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Hayley Smith has been stuck in a consistent rut ever since American Dad had Roger send her husband Jeff into space in his place. She’s always been stuck in arrested development to the extent that she hangs around at home, but “She Swill Survive” starts from a lower point, as she gets up in the late afternoon and demands Francine make her breakfast. As demanded by Hayley’s laziness, Stan demands she get a job to pay rent, so she ends up as a bartender at Roger’s Place up in the attic. There’s at least one other episode where Hayley ends up working at Roger’s attic bar (the eighth season premiere “Love, AD Style”), but in “She Swill Survive” the bar is kind of a terrible place, with a guy who’s really bad at Five-Finger Fillet, another guy there with a child in a BabyBjorn, and the worst version of an ice luge ever concocted (a wrinkly woman serves as a substitute).


But this episode still reuses that bartending job and Stan’s exploitation of his family for dubious professional gain. Stan wants to be accepted into Avery’s coveted Inner Circle, and Bullock frequently ends up sloshed and loose-lipped at Roger’s bar where Hayley serves as his bartender confidante. In order to impress Bullock, Stan has to pressure his daughter to keep up with Avery’s ridiculous drinking habits, then eavesdrop to learn small things about the boss to serendipitously make Avery happy when he sees Stan. The subsequent montage of Stan sucking up to Bullock works pretty well, as he cycles through pocket squares, Crocs, Whitesnake, breathing pleasantly on Avery’s neck, and a slumber party at a local zoo on the way to the Inner Circle. It’s also a nice comedic touch (intentional or not) that Avery uses social circles from Google+, since I can’t name a single person who actively uses that now.

But it goes bad rather quickly, as Hayley’s drunken behavior gets so out of control that she drives drunk and literally crashes into a rehab facility. Once there, Avery is concerned about information she obtained as his bartender (but apparently not from the baby plot from “Blood Crieth Unto Heaven” or that time they were hooking up back in the first season), and thus sends the CIA out to kill Hayley and prevent leaked information.


Stan therefore has to break into rehab (by getting drunk) and help Hayley break back out again by avoiding the CIA team (by getting drunk). It’s a series of drunken misadventures, falling off buildings, ducking into a pancake house, drinking even more as the sun comes up. But eventually Hayley just brushes aside the threat by saying she wrote down all of Avery’s secrets, and if she dies they’ll get sent to newspapers (“So?”) and the Internet (“Well played, young Smith.”), ending the chase. It’s zany, to be sure, and probably the best this pairing has been used in a while because it doesn’t pit Stan and Hayley against each other or put a lantern on the theme.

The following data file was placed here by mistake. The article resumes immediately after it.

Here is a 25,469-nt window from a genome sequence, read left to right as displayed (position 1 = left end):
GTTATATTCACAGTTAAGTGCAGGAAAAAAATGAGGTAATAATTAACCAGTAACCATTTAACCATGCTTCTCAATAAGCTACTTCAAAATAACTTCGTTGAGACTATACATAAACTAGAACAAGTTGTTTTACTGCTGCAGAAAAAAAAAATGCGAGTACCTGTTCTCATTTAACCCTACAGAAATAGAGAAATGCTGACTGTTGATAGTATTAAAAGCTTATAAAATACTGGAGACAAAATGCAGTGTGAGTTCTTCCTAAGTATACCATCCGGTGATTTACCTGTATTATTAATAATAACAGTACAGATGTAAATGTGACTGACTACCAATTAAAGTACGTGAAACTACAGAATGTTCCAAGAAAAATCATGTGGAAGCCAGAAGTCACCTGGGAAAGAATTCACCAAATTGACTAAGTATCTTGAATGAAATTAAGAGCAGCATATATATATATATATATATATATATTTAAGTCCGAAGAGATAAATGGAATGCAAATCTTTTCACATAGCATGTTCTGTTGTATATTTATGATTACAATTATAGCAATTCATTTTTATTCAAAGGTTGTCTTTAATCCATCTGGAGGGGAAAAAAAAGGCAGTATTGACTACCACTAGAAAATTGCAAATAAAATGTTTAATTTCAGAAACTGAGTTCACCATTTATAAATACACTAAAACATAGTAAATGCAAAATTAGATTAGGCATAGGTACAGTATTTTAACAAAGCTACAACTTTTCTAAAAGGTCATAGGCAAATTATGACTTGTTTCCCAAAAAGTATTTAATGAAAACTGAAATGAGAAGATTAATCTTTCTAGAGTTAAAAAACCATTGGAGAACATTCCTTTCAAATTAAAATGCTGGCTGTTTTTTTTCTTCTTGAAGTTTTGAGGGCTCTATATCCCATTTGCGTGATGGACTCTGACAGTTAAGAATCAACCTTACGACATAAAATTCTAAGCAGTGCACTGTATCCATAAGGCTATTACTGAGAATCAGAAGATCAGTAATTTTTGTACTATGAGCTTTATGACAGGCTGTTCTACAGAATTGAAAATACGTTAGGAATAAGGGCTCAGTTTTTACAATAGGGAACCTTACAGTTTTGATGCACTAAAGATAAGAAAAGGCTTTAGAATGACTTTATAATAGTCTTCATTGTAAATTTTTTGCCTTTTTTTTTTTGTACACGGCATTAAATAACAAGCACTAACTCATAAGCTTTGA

Then there’s the meta-epilogue where the “actors” who “play” Stan and Hayley Smith (Nicholas Vanderbilt and an Australian Kate Fagin, respectively) provide a PSA about the obvious falsehood that getting drunk and going limp can be used as a means of surviving a jump off a building. It’s not quite the “I’ll tell you what’s not funny: killing strippers” PSA tag from back in Family Guy’s “Mr. Griffin Goes To Washington.” That joke was predicated on feinting toward the episode dealing with kids smoking cigarettes, and instead taking a left-turn to strippers. There’s a lot here about the dangers of excessive drinking and Stan’s willingness to overlook the hazards to his daughter’s health so long as he’s doing better at work, but there’s always a limit, and American Dad does pull back in order to directly state that the depiction is just a comedic exaggeration. I’m probably overly sensitive to alcohol dependency humor, and I’ll admit that there were points where it started to creep up to the line with me. But then there’s a ridiculous image like Hayley sleeping on top of a ludicrously tall pile of empty bottles in the Smith bathtub.


As for the rest of the episode, a not-insignificant part of me wanted this entire half hour to focus on the B-plot, where Klaus shows Das Boot to Steve and Snot. They begin watching, but Klaus is outraged to discover that they don’t get all the references to little bits of German cultural history. In order to better inform them so they can fully appreciate what he believes is the greatest film in German history, Klaus proceeds to explain that first reference. But in the course of his story—about a blonde girl and her schnauzer and some other stuff—he hits upon another reference Steve and Snot don’t understand, so he has to pause to explain that. It’s like a Russian nesting doll (is there a German word for matryoshka dolls?) or an infinite number of Inception levels down into hundreds of years of fake German cultural references, before ratcheting back up to the kids (plus a stoned video clerk they pick up along the way) totally understanding and loving everything about Das Boot. There are plenty of sitcom episodes like this where retelling versions of fables or fairy tales or pop culture properties. (I’m looking at you, Star Wars episodes of Family Guy.) But the idea of a bunch of invented German folk tales or other cultural references retold by Klaus starring the Smith family—all as a way to elucidate a better understanding of Das Boot—sounds hilarious.

Stray observations:

  • Special Skills listed on Stan’s resume: Jamaican accent, moonwalking, stage magic—but they shouldn’t be combined into one sequence.
  • “Bro, are you Nemo? People are looking for you bro.”
  • Avery’s slideshows at work clearly constitute the height of professionalism.
  • Another wonderful appearance for Roger’s alter-ego Dr. Penguin as the rehab group therapist.

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